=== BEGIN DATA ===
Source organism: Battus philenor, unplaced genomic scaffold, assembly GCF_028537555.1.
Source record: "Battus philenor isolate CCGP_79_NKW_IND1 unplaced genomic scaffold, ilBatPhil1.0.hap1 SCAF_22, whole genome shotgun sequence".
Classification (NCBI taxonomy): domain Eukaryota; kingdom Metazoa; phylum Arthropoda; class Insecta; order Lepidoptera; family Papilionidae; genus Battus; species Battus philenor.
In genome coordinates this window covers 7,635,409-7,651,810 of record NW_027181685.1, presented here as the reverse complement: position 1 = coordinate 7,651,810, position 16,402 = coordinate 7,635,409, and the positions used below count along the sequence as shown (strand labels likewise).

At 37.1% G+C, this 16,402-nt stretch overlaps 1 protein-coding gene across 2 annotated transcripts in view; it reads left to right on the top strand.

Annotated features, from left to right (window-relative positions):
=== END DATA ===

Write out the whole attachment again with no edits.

Source organism: Battus philenor, unplaced genomic scaffold, assembly GCF_028537555.1.
Source record: "Battus philenor isolate CCGP_79_NKW_IND1 unplaced genomic scaffold, ilBatPhil1.0.hap1 SCAF_22, whole genome shotgun sequence".
Classification (NCBI taxonomy): domain Eukaryota; kingdom Metazoa; phylum Arthropoda; class Insecta; order Lepidoptera; family Papilionidae; genus Battus; species Battus philenor.
In genome coordinates this window covers 7,635,409-7,651,810 of record NW_027181685.1, presented here as the reverse complement: position 1 = coordinate 7,651,810, position 16,402 = coordinate 7,635,409, and the positions used below count along the sequence as shown (strand labels likewise).

At 37.1% G+C, this 16,402-nt stretch overlaps 1 protein-coding gene across 2 annotated transcripts in view; it reads left to right on the top strand.

Annotated features, from left to right (window-relative positions):